And do not grieve the Holy Spirit of God, with whom you were sealed for the day of redemption. Get rid of all bitterness, rage and anger, brawling and slander, along with every form of malice. Be kind and compassionate to one another, forgiving each other, just as in Christ God forgave you.
You used to walk in these ways, in the life you once lived. But now you must rid yourselves of all such things as these: anger, rage, malice, slander, and filthy language from your lips. Do not lie to each other, since you have taken off your old self with its practices and have put on the new self, which is being renewed in knowledge in the image of its Creator.
My dear brothers, take note of this: Everyone should be quick to listen, slow to speak and slow to become angry, for man’s anger does not bring about the righteous life that God desires. Therefore, get rid of all moral filth and the evil that is so prevalent and humbly accept the word planted in you, which can save you.
One major thing that God is teaching me right now: I’ve been holding onto my anger, frustration, etc. for far too long. I’ve started to read through old journals and blogs, and am absolutely blown away by how much my life has changed in the past few years since I have given my life to Christ. The only appropriate response to what I’ve found is to rip pages out and throw them away; to delete posts. I’m not trying to make myself look faultless–I have to get rid of those things because they do not bring ANY glory to God. They are ugly reminders of my old self, the self that was crucified with Christ. By keeping those reminders of my old self around, I haven’t really died to that part of self yet.
I used to be very angry.
But unless you lived with me, you probably couldn’t tell. Somewhere along the way of growing up, I learned to keep my emotions a clandestine part of my life. When I was in youth group, this earned me the nickname of one of my youth leader’s “hardbutts.” I thought that how I handled anger was acceptable because I wasn’t violent and besides, everyone was angry at some point or another, so I was allowed to be angry. I was a teenager, it was expected of me.
I never realized my anger was hurting myself and my relationship with Christ. With my mouth, I would say that I had given my anger up to God and prayed, but in reality, my hands had a death-grip on my anger, unwilling to give it up for anything or anyone–not even to Jesus.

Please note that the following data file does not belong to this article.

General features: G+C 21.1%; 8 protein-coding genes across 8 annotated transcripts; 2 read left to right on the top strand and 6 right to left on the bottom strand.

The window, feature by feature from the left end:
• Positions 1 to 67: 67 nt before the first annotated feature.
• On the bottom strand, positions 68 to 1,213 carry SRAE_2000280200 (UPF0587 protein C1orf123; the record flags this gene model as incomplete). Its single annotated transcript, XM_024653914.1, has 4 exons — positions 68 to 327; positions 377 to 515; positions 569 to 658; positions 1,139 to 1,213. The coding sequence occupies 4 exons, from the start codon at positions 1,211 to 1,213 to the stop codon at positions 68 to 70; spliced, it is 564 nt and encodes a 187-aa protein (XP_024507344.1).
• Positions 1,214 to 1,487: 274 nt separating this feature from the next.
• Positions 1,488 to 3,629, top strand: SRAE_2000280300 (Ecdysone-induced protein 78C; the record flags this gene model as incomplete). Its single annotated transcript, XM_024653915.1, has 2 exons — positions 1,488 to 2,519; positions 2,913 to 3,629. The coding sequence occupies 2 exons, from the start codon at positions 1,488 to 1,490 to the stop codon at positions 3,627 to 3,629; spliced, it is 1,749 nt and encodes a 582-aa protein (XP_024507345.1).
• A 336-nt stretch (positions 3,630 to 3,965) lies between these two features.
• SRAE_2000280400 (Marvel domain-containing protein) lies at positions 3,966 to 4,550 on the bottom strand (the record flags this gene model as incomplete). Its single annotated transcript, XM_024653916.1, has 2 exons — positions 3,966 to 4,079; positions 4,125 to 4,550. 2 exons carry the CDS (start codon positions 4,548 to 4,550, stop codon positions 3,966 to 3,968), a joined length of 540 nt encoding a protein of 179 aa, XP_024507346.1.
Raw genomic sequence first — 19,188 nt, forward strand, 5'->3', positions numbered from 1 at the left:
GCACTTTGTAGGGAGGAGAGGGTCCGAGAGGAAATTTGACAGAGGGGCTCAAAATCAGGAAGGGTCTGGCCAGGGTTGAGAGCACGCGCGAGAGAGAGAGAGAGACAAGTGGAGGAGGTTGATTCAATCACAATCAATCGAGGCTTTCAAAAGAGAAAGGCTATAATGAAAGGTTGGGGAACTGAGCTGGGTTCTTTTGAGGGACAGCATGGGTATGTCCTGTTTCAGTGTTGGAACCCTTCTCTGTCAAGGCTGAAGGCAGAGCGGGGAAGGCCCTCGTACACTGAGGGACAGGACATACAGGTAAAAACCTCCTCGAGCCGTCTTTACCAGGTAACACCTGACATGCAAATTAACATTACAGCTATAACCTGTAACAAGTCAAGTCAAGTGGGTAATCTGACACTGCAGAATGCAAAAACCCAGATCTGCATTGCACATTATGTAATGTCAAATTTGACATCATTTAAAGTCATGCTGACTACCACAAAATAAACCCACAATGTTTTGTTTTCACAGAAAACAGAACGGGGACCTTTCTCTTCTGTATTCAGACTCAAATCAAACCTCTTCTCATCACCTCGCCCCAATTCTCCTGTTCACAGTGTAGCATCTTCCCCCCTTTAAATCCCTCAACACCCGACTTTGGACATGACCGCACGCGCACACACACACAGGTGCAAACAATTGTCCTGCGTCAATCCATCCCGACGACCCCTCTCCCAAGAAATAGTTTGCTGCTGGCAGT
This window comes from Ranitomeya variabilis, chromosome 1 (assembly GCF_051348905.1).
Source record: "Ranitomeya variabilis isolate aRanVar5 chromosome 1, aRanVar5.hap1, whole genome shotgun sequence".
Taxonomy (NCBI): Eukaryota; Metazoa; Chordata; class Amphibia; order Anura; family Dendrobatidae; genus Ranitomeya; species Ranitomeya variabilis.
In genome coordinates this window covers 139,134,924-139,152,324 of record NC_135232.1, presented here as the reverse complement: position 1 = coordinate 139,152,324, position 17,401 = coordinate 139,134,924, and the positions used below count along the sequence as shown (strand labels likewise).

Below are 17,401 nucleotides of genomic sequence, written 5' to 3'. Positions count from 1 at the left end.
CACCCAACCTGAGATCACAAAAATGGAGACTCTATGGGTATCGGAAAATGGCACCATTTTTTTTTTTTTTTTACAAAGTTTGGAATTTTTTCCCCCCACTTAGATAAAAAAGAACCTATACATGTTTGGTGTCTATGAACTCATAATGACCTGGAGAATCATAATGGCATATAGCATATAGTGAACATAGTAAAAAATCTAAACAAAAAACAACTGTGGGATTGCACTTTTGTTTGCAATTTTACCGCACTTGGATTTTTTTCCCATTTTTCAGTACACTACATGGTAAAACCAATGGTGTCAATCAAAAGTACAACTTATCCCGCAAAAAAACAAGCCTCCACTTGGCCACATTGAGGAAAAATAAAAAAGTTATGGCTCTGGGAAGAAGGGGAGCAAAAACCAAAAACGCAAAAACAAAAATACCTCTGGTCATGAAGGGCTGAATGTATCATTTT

Has the process of getting rid of this anger been easy? Not at all. In fact, it has been extremely difficult–death-grips are hard to loosen, even if you know it is for the best. My flesh wants to keep this anger, instead of surrendering it to where it belongs. Part of me wants to keep it because it is proof of where I’ve been and what I’ve gone through–a badge of honor. This badge doesn’t glimmer in the sunlight or provoke stories whenever a friend comes over. This badge is a badge that reeks of selfishness, a conceited, sinful heart. Isaiah 64:6 says
All of us have become like one who is unclean,
and all our righteous acts are like filthy rags;
If our righteous acts are equal to filthy rags, then what can our sin be compared to? Why would I want to carry that around? I would prefer my life to look like this:
The fruit of the Spirit is love, joy, peace, patience, kindness, goodness, faithfulness, gentleness, and self-control.
Do I still mess up? Do I still get angry? Of course I do. It’s just now, I try to give it to Christ as soon as I can. I don’t want to hold onto it anymore. I know that it doesn’t glorify God at all, and that is enough for me to rid myself of it. My life is a reflection of Christ. I don’t want anything hindering His light from shining through me.